Mehanna, a teacher at Alhuda Academy in Worcester, was convicted after an eight-week jury trial of conspiring to kill U.S. soldiers in Iraq and providing material support to al-Qaida, as well as making false statements to officials investigating terrorism. His real “crime,” however, seems to be viewing and translating jihadi videos online, speaking out against U.S. foreign policy in the Middle East and refusing to become a government informant.
Stephen F. Downs, a lawyer in Albany, N.Y., a founder of Project Salam and the author of “Victims of America’s Dirty War,” a booklet posted on the website, has defended Muslim activists since 2006. He has methodically documented the mendacious charges used to incarcerate many Muslim activists as terrorists. Because of “terrorism enhancement” provisions, any sentence can be quadrupled—even minor charges can leave prisoners incarcerated for years.
Side Note: Also see Seymour Hersh’s report in the New Yorker about the MEK HERE.
BY RYAN J. REILLY
Mitchell Reiss, a foreign policy adviser to Republican Presidential candidate Mitt Romney, on Friday once again spoke out on behalf of an Iranian opposition group the U.S. considers a terrorist organization.
Reiss, a former State Department official, appearedalongside other former U.S. officialslike former Pennsylvania Gov. Ed Rendell and Attorney General Michael Mukasey at the Mayflower Hotel in Washington D.C. to support removing the People’s Muhajedin Organization of Iran, or MEK, from the U.S. list of designated terrorist organizations. Reiss, who served as moderator of the panel, opened his remarks with a joke about the ongoing Treasury Departmentinvestigationinto the speaking fees paid to officials like him who have appeared at previous events.
“Up here on the dais this morning, we have some of America’s most distinguished public servants, most decorated military officers, and most respected diplomats — a true collection of outstanding American leaders,” Reiss said. “Or, as the Treasury Department would prefer to call us for our supporting the delisting of the MEK, potential criminals.”
When the U.S. wants to fund, train, arm or otherwise align itself with a Terrorist group or state sponsor of Terror — as it often does — it at least usually has the tact to first remove them from its formal terrorist list (as the U.S. did when it wanted to support Saddam in 1982 and work with Libya in 2006), or it just keeps them off the list altogether despite what former Council on Foreign Relations writer Lionel Beehner described as “mounds of evidence that [they] at one time or another abetted terrorists” (as it has done with close U.S. allies in Saudi Arabia and Pakistan, along with the El Salvadoran death squads and Nicaraguan contras armed and funded in the 1980s by the Reagan administration). But according to a new, multi-sourced report from The New Yorker‘s Seymour Hersh, the U.S. did not even bother going through those motions when, during the Bush years, it trained the Iranian dissident group Mujahideen-e-Khalq (MEK) at a secretive Department of Energy site in Nevada:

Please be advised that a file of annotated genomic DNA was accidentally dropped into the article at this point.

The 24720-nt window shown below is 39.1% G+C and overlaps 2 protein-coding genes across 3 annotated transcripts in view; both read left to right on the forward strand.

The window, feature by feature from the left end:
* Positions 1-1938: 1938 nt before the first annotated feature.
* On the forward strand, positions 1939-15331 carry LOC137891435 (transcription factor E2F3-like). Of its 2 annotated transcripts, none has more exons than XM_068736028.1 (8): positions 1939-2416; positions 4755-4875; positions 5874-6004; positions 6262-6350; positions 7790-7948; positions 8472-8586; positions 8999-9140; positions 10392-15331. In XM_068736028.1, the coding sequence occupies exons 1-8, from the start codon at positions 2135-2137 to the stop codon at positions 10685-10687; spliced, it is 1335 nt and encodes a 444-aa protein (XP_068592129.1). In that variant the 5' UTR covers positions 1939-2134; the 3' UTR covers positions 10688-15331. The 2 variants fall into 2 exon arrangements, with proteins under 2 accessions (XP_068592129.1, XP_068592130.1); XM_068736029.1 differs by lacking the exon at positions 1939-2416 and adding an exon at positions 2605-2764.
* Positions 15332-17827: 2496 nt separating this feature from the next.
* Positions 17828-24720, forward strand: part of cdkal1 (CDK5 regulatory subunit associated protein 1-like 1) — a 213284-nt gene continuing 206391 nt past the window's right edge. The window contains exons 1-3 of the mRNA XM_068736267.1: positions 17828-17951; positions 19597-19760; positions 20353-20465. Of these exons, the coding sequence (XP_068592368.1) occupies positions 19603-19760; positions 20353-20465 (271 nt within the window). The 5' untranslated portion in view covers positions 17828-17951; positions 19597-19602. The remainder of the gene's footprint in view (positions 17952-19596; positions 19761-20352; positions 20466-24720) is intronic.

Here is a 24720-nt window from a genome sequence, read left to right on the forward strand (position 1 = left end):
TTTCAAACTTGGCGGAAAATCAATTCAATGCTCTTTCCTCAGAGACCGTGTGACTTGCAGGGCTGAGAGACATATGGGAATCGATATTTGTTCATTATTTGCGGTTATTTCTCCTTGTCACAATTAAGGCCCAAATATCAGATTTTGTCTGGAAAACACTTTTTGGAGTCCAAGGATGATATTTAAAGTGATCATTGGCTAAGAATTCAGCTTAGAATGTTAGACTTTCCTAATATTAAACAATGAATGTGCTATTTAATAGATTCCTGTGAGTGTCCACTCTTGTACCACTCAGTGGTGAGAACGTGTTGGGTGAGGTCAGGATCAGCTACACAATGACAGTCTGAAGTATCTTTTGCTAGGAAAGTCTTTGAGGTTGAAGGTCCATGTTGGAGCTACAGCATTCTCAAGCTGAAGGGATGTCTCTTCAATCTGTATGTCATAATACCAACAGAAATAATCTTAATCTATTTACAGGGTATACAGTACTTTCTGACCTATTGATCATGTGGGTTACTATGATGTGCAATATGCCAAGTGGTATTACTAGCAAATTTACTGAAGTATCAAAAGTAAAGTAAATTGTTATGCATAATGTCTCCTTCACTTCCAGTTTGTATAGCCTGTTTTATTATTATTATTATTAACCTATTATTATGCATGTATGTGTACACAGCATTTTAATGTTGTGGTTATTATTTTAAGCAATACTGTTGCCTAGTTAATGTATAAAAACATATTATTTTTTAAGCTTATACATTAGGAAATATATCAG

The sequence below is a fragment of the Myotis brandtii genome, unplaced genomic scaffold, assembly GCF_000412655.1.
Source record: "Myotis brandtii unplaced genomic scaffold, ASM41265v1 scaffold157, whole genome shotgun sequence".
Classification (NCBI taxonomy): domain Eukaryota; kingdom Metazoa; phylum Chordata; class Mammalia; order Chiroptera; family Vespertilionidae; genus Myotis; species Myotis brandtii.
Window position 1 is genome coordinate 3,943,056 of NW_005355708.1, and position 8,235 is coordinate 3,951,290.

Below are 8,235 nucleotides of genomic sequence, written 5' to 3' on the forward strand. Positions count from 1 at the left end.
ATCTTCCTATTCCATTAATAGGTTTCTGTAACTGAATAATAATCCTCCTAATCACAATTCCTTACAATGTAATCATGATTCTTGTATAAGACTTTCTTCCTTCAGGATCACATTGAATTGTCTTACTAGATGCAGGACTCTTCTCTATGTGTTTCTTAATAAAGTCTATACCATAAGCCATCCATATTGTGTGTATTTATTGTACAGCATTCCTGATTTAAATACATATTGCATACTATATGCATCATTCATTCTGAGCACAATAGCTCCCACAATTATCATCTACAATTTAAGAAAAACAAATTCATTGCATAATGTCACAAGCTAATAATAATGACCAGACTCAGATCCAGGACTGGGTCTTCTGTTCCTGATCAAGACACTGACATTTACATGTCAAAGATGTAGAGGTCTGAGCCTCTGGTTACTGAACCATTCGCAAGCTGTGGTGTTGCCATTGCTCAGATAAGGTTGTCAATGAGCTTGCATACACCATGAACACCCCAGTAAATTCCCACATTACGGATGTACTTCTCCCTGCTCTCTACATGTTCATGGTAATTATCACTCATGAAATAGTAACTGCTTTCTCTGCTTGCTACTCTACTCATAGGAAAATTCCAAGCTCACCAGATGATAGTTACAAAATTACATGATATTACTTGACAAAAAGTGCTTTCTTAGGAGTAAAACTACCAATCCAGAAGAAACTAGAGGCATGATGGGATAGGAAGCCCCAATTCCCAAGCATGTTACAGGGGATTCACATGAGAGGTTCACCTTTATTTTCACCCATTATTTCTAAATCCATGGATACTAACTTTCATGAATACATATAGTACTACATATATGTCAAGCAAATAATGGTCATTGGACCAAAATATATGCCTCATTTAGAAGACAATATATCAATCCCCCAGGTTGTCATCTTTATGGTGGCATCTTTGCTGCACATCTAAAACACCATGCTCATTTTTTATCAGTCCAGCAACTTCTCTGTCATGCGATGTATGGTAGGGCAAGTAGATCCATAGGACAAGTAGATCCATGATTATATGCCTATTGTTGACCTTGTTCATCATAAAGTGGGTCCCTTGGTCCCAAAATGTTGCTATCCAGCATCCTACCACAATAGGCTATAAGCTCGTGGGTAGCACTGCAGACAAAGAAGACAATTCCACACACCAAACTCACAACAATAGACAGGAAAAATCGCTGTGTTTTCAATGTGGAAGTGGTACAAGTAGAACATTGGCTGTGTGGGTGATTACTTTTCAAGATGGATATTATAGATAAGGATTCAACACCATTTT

It was here that the Joint Special Operations Command (JSOC) conducted training, beginning in 2005, for members of the Mujahideen-e-Khalq, a dissident Iranian opposition group known in the West as the M.E.K… . The M.E.K.’s ties with Western intelligence deepened after the fall of the Iraqi regime in 2003, and JSOC began operating inside Iran in an effort to substantiate the Bush Administration’s fears that Iran was building the bomb at one or more secret underground locations. Funds were covertly passed to a number of dissident organizations, for intelligence collection and, ultimately, for anti-regime terrorist activities. Directly, or indirectly, the M.E.K. ended up with resources like arms and intelligence. Some American-supported covert operations continue in Iran today, according to past and present intelligence officials and military consultants.
Despite the growing ties, and a much-intensified lobbying effort organized by its advocates, M.E.K. has remained on the State Department’s list of foreign terrorist organizations – which meant that secrecy was essential in the Nevada training. ”We did train them here, and washed them through the Energy Department because the D.O.E. owns all this land in southern Nevada,” a former senior American intelligence official told me. “We were deploying them over long distances in the desert and mountains, and building their capacity in communications — coördinating commo is a big deal.”
A JSOC spokesman told Hersh that ”U.S. Special Operations Forces were neither aware of nor involved in the training of M.E.K. members,” but a MEK lawyer refused to confirm or deny the report, arguing that any such training would undercut the U.S. Government’s claims that MEK belongs on the Terrorist list.